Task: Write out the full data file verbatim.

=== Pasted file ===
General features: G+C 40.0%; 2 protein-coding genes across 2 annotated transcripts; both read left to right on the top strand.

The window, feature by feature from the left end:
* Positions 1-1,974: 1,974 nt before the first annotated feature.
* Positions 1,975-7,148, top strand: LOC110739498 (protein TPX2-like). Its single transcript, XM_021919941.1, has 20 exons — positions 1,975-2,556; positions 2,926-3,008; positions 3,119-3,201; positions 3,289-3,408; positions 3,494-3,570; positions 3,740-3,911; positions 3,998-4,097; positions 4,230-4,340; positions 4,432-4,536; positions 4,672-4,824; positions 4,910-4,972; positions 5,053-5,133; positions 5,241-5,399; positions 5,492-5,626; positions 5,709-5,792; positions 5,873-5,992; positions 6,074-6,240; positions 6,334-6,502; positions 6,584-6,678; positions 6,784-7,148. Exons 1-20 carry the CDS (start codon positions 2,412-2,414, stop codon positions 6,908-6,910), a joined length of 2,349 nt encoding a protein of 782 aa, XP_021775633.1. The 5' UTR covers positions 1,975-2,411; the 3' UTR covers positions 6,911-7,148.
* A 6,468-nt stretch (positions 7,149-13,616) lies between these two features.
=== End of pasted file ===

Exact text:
General features: G+C 40.0%; 2 protein-coding genes across 2 annotated transcripts; both read left to right on the top strand.

The window, feature by feature from the left end:
* Positions 1-1,974: 1,974 nt before the first annotated feature.
* Positions 1,975-7,148, top strand: LOC110739498 (protein TPX2-like). Its single transcript, XM_021919941.1, has 20 exons — positions 1,975-2,556; positions 2,926-3,008; positions 3,119-3,201; positions 3,289-3,408; positions 3,494-3,570; positions 3,740-3,911; positions 3,998-4,097; positions 4,230-4,340; positions 4,432-4,536; positions 4,672-4,824; positions 4,910-4,972; positions 5,053-5,133; positions 5,241-5,399; positions 5,492-5,626; positions 5,709-5,792; positions 5,873-5,992; positions 6,074-6,240; positions 6,334-6,502; positions 6,584-6,678; positions 6,784-7,148. Exons 1-20 carry the CDS (start codon positions 2,412-2,414, stop codon positions 6,908-6,910), a joined length of 2,349 nt encoding a protein of 782 aa, XP_021775633.1. The 5' UTR covers positions 1,975-2,411; the 3' UTR covers positions 6,911-7,148.
* A 6,468-nt stretch (positions 7,149-13,616) lies between these two features.